Do I have something special for you. The lovely Serious Voice has a brand new track, and we get to premier it right here at Spice On The Beat. My lovely readers get a first listen to this incredibly powerful track as it doesn’t premier until tomorrow, where the amazing MC will be unleashing her song on Sway In The Morning. I also got a chance to interview Serious on her brand new track, “Black Woman”, as well as a bit of her outlook as a WOC in the industry.
Serious Voice is from Brooklyn, adopting that New York attitude of being apologetically herself. That translated into her music in which she used experiences with abuse, injustice, and rejection in her lyrics, refusing to be beat down by her hardships. Her debut album, Shofar, kick-started her artistic journey, as it led her to being featured on Spike Lee’s Netflix TV show, She’s Gotta Have It. She’s also been seen on Sway In The Morning, Hot New Hip-Hop, and Essence Magazine.
I got the chance to hear her new song, “Black Woman”, before I wrote this article. The song, which is just one of the tracks off of Serious Voice’s upcoming EP, Beautiful, contributes to the overarching theme of supporting black women. The song begins with a beautiful melodic lo-fi synth, while Serious asks the question, “you’re going to ask me what I’m doing here?” That very question is the bane of my existence. I think I’ve lost track of how many times I’ve been asked that, whether at a hip-hop summit, or in a recording studio. To be confronted in that manner, with my position and knowledge seemingly irrelevant in comparison to all of the men is such a demeaning experience.
As the beat progresses, the tempo picks up, building up the tone of the song as well as if pent up frustration is just awaiting its release. She looks back at the questions that she’s been asked, the things she’s been accused of, and the things that have been expected of her, while reminiscing on her development without her parents. She describes a time in which women were dependent, thought of as weaker because of society’s expectations for them. However, all of this proves to be irrelevant as she showcases her strength, showing that none of these things make her, and none of these have broken her. She name drops some of hip-hop’s biggest names like “Tupac, Biggie, Nas, Jay-Z”, demonstrating to the listener that her flow is able to compare. She further showcases her hip-hop knowledge by quoting lyrics of songs that every fan has grown up with, contrasting it with this idea that she’s “just a black woman”.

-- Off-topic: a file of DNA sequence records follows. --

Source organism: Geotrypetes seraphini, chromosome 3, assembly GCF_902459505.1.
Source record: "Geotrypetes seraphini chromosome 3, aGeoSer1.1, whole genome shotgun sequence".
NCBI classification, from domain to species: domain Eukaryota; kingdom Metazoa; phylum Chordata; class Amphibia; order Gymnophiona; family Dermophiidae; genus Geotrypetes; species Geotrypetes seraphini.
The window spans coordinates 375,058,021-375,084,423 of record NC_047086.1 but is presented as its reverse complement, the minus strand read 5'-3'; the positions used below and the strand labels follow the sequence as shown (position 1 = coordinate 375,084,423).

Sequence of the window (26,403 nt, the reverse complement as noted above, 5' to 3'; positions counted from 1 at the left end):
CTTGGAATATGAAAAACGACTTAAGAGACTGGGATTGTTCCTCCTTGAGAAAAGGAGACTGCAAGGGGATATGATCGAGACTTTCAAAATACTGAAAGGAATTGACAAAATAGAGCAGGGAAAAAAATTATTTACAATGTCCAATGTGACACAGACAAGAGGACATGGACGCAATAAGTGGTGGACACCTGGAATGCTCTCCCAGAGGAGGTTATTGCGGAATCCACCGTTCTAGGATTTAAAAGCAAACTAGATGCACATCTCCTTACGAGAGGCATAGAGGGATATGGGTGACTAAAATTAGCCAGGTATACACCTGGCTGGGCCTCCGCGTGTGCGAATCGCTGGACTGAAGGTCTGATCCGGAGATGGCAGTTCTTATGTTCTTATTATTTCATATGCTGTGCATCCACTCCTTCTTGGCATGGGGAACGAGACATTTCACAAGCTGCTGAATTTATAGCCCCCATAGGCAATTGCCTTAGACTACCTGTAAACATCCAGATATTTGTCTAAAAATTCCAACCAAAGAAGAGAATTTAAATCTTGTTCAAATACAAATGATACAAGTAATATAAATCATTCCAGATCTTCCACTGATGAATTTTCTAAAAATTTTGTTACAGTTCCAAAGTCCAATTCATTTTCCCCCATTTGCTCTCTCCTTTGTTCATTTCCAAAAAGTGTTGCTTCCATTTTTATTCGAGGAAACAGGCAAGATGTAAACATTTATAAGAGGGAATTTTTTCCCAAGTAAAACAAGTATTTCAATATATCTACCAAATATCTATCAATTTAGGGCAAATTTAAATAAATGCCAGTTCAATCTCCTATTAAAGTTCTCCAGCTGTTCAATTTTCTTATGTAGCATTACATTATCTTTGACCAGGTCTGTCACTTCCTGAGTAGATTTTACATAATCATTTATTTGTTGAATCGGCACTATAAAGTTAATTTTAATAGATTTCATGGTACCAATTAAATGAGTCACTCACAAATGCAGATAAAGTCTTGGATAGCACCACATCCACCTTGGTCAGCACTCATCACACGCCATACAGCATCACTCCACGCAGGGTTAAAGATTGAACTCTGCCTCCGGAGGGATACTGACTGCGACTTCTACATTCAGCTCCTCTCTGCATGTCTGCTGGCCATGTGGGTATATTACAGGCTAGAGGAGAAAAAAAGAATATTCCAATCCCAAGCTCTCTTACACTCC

The lo-fi sound especially picks up with the tribal beats as she accuses the listener that she “[bets] you think [she’s] just another black woman”, diving into what makes every black woman special. She uses this second verse to develop the idea of black women, showing their undermined strength and growth, versus the first verse which touches on themes of welfare and families. She also uses this verse to namedrop examples of strong black women instead, such as Michelle Obama and Serena Williams. The particular line, “I’m more than just a black woman, in need of a black man; oh yeah, I’m a rap queen, more than just a big butt and shiny white teeth” was my absolute favorite part of the song. That line was so incredibly fierce, and the production of the song was so adamant at highlighting the idea that you will listen to whatever the fuck this woman is saying to you. Additionally, I was able to translate those lyrics into my own experiences as an Indian woman, and the idea that I’m so much more than just a housewife or a young girl awaiting her time to get married. The production of the song is so intense and heavy, and I can’t help but want to bow down to this incredible woman.
You can check out the exclusive release here:
How did you get your name?
Serious Voice: “I got my name from my family. For 12 years I didn’t have any siblings in America and was always bored. I’d mope around with a serious face and was just serious about everything I did. Everyone started calling me Serious. Later in my early 20’s I added the voice to distinguish
myself from the other Serious’ out there in music.”
When did you start your music journey? What got you into it?
Serious Voice: “I started rapping at 12 years old. My home life was very destructive and abusive. I was witnessing way too much and needed a way out to vent, so I naturally gravitated to music.”
How have you personally seen hip-hop evolve through the years of being involved in it?
Serious Voice: “This is a great question. When I started in the 90’s lots of people did it as a hobby, or a way to impress their family and friends. That meant the quality was very low for independent artists, since no one emphasized mixing and mastering as much. Then the 2000’s came and more females like myself were one out of maybe 20 rappers getting attention for their lyrics and music in general. Whenever I’d do a show, I’d be the only female and people always asked why I was rapping. Today, the ratio has clearly changed. We have so many females rapping, that we can pick and choose which ones we like. I hope people will rock with